Jazz and Ramadan? Do they blend? One would not think so, but one of the most interesting musical and cultural events in Istanbul will be occurring during the holy time of Ramadan in Istanbul.
In the Sultanahmet neighborhood, in the garden of the Istanbul Archaeology Museum and the courtyard of the Topkapi Palace, eight jazz concerts are planned to take place during Ramadan. This series of open air concerts is titled Jazz in Ramadan. Much is changing in Istanbul, including the perception of Ramadan, the Islamic holy month. From the New York Times, this article is written by Susanne Fowler.
“I wanted to bring in well-known musicians who also happen to be Muslim to play jazz,’’ said the promoter Hakan Erdogan, who organized the series, which runs from Aug. 14 to 31. “Entertainment has always been part of the Ramazan tradition in Istanbul and I’m just adding jazz to this tradition,” he said, using the Turkish word for the month.
Mr. Erdogan is a concert promoter who likes themes: He has arranged jazz programs in places like the ancient Hippodrome, a prison, an art museum and on a boat afloat on the Bosporus.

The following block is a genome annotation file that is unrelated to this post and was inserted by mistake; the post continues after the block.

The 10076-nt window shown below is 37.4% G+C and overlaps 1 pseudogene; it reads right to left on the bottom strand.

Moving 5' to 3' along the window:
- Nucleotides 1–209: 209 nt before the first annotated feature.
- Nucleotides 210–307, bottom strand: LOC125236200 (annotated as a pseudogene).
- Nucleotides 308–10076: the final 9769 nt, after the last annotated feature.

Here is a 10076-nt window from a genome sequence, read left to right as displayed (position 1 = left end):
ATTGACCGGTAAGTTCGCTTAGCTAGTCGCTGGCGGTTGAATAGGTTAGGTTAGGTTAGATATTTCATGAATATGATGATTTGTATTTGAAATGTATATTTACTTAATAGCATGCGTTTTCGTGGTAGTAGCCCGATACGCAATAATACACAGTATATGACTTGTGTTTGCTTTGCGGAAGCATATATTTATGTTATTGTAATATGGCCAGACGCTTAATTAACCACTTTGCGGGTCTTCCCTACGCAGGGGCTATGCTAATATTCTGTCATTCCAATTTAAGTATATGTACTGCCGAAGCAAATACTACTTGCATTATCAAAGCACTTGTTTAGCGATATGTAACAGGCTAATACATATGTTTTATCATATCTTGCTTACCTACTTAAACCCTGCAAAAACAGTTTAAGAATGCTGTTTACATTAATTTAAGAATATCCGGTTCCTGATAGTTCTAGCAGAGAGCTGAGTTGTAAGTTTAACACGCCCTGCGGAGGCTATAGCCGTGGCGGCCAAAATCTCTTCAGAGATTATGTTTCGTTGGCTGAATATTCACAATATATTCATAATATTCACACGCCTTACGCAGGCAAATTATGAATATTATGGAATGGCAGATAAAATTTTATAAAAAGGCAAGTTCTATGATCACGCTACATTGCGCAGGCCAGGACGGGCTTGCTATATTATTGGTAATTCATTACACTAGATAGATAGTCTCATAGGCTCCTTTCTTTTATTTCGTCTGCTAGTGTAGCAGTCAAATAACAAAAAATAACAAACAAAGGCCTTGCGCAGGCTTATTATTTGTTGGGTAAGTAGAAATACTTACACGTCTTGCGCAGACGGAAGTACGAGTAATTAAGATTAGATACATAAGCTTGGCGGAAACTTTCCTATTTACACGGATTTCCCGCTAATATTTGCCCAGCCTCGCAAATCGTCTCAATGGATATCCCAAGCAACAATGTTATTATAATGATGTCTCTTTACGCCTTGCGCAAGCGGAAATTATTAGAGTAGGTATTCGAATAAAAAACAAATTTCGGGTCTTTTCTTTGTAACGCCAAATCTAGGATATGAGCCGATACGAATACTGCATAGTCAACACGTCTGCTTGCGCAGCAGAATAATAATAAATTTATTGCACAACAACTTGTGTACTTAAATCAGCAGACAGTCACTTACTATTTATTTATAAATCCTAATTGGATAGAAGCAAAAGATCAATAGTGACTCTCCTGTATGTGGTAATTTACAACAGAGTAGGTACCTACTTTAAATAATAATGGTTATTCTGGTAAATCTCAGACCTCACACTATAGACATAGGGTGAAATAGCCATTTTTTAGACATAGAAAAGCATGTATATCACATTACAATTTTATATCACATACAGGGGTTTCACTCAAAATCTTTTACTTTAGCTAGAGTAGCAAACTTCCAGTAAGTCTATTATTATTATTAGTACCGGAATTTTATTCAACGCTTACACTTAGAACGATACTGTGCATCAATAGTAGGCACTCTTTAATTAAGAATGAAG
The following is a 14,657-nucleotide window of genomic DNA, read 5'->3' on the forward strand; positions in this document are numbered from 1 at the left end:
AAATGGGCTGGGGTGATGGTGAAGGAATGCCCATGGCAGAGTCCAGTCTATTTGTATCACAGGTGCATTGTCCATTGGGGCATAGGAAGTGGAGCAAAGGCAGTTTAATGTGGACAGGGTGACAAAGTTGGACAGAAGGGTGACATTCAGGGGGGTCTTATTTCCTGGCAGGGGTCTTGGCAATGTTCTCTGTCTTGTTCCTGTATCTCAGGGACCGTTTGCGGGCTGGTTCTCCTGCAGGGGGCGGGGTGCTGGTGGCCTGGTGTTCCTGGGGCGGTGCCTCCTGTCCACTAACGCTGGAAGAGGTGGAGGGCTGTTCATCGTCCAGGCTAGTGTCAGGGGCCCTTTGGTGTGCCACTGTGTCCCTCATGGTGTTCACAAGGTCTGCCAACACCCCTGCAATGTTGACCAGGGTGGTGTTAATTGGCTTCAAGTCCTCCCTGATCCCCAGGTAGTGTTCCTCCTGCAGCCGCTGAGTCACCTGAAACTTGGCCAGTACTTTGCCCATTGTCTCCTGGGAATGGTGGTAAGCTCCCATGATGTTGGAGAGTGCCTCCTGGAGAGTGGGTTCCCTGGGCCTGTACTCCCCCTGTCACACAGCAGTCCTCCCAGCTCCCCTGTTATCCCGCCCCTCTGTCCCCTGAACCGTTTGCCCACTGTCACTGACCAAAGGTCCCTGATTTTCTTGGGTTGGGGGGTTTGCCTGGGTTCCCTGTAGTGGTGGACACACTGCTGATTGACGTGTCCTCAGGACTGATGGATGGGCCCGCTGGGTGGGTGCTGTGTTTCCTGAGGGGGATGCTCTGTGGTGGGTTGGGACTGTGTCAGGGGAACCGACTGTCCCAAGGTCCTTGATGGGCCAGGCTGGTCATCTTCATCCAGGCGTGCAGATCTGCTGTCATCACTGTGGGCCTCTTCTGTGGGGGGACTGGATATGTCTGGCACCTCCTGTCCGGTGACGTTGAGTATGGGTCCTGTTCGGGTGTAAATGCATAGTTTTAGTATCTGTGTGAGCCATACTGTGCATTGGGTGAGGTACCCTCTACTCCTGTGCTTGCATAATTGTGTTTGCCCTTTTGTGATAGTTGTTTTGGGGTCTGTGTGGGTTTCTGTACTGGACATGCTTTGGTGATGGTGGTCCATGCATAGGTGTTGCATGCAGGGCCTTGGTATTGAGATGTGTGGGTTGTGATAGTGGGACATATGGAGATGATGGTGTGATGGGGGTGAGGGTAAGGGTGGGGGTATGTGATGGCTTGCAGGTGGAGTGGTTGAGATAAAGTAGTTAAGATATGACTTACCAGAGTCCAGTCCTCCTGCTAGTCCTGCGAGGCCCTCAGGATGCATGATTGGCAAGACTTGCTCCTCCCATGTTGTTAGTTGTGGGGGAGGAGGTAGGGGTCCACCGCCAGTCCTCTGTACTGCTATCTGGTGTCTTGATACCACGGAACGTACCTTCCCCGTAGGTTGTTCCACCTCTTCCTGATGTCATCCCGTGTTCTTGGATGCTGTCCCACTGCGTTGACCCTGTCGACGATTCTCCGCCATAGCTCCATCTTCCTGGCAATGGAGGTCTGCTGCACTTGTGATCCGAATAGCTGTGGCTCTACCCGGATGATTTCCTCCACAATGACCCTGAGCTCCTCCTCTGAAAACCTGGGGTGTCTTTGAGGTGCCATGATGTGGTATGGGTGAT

“All of the artists are Muslim this time, in part to attract attention,’’ he acknowledged, “but also to tell everyone, within the umbrella of the 2010 European Capital of Culture celebrations, that Turkey is a secular Muslim country where there is the freedom to combine jazz and Ramazan.’’
The festival offerings will span musical cultures as well as centuries. Munip Utandi, who is Turkish, will sing the Sufi-inspired music of Dede Efendi, a Turkish composer who was a contemporary of Beethoven. And the contemporary electronic fusion composer Aydin Esen will be playing with a Swedish bassist and an Indian percussionist.
The quartet led by the Tunisian-born singer and oud player Dhafer Youssef will blend near-Eastern themes with strands of more avant-garde world music beats. Kudsi Erguner, a resident of France who plays the ney, a Turkish flute, will lead his ensemble in a work called “Islam Blues.”
Other performers include the Pittsburgh-born pianist Ahmad Jamal, whose work influenced Miles Davis, and the South African keyboardist Abdullah Ibrahim, whose music inspired the people of the Soweto townships.
The shows begin at 9 p.m. and are expected to last about 90 minutes. Because Muslims traditionally break their daylong fast at sundown with a meal known as the iftar, “a creative selection of Ottoman cuisine’’ will be available at each site about an hour before each concert begins, organizers said.
Tickets can be purchased at www.biletix.com and at the gates on the evening of each concert. Prices are 60, 40 and, for students, 20 Turkish lira, or about $40, $27 and $13. Seating includes chairs, and large pillows strewn on the lawn.”